Increased Risk for Parkinson Disease in Individuals With Type 2 Diabetes
Although outcomes of recent research have been conflicting, an association between preexisting type 2 diabetes and Parkinson disease has been proposed.
Individuals with type 2 diabetes mellitus show an increased rate of subsequent Parkinson disease, particularly younger individuals and those with diabetes complications; this association may be related to disrupted shared pathogenic pathways and/or genetic predisposition, according to a study published in Neurology.
This retrospective cohort study utilized mortality data from January 1999 to December 2011 and data from Hospital Episode Statistics (HES), which incorporates all episodes of day-case or inpatient care in England's National Health Service hospitals.
Using the HES data, 2,017,115 individuals were included in the type 2 diabetes cohort, and 6,173,208 individuals without a coded diagnosis of type 2 diabetes were included in the reference cohort.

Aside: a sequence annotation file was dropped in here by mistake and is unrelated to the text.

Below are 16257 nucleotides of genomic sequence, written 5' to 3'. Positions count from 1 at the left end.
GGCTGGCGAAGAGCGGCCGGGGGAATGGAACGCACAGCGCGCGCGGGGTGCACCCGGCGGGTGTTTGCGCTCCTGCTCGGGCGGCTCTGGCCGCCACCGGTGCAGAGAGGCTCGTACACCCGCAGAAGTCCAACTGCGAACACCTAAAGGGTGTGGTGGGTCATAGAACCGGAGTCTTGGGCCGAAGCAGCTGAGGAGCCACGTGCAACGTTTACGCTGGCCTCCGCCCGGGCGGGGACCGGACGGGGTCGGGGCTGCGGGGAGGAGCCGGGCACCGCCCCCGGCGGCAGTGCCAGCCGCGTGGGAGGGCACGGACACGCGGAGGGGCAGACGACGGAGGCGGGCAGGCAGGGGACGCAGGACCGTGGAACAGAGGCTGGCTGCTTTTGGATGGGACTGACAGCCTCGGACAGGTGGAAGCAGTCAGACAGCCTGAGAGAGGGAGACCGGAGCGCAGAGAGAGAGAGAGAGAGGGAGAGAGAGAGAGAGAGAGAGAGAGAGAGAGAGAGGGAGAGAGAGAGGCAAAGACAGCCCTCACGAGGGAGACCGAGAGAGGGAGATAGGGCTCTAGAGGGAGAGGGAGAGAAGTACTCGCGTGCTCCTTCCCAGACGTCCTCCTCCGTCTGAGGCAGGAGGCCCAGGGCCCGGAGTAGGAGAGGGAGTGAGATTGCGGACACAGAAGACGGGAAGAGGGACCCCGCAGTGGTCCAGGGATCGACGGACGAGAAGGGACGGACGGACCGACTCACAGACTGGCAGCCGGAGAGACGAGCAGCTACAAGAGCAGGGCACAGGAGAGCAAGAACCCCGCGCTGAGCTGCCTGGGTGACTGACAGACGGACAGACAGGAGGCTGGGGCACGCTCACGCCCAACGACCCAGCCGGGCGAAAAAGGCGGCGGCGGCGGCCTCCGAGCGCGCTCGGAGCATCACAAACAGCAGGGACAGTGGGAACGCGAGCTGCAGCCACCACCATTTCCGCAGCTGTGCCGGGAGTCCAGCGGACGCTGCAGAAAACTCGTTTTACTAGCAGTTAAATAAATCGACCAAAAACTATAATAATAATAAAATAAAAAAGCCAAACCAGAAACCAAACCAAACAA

Individuals were excluded from both cohorts if they had a record of Parkinson disease dated before or at the same time as their initial admission for type 2 diabetes or their reference condition. To estimate the risk for Parkinson disease diagnosis subsequent to type 2 diabetes, multivariable Cox hazard regression models were used.
Data analysis found a higher rate of subsequent Parkinson disease for subjects with type 2 diabetes, with subgroup analysis showing a substantial increase in rates of Parkinson disease for younger individuals. Among individuals aged 25 to 44, 58 of 130,728 subsequently developed Parkinson disease compared with 280 of 2,559,693 subjects in the reference cohort. Individuals with complicated type 2 diabetes also showed a greater relative increase in risk of Parkinson disease (HR 1.49; 95% CI, 1.42–1.56).
The study investigators conclude, “[this] national record-linkage cohort study suggests an increased risk of [Parkinson disease] in patients with [type 2 diabetes]. Our results support the link between these 2 conditions, which may be the result of genetic predisposition and/or disrupted shared pathogenic pathways with potential clinical and therapeutic implications.”
De Pablo-Fernandez E, Goldacre R, Pakpoor J, Noyce AJ, Warner TT. Association between diabetes and subsequent Parkinson disease: a record-linkage cohort study [published online June 13, 2018]. Neurology. doi:10.1212/WNL.0000000000005771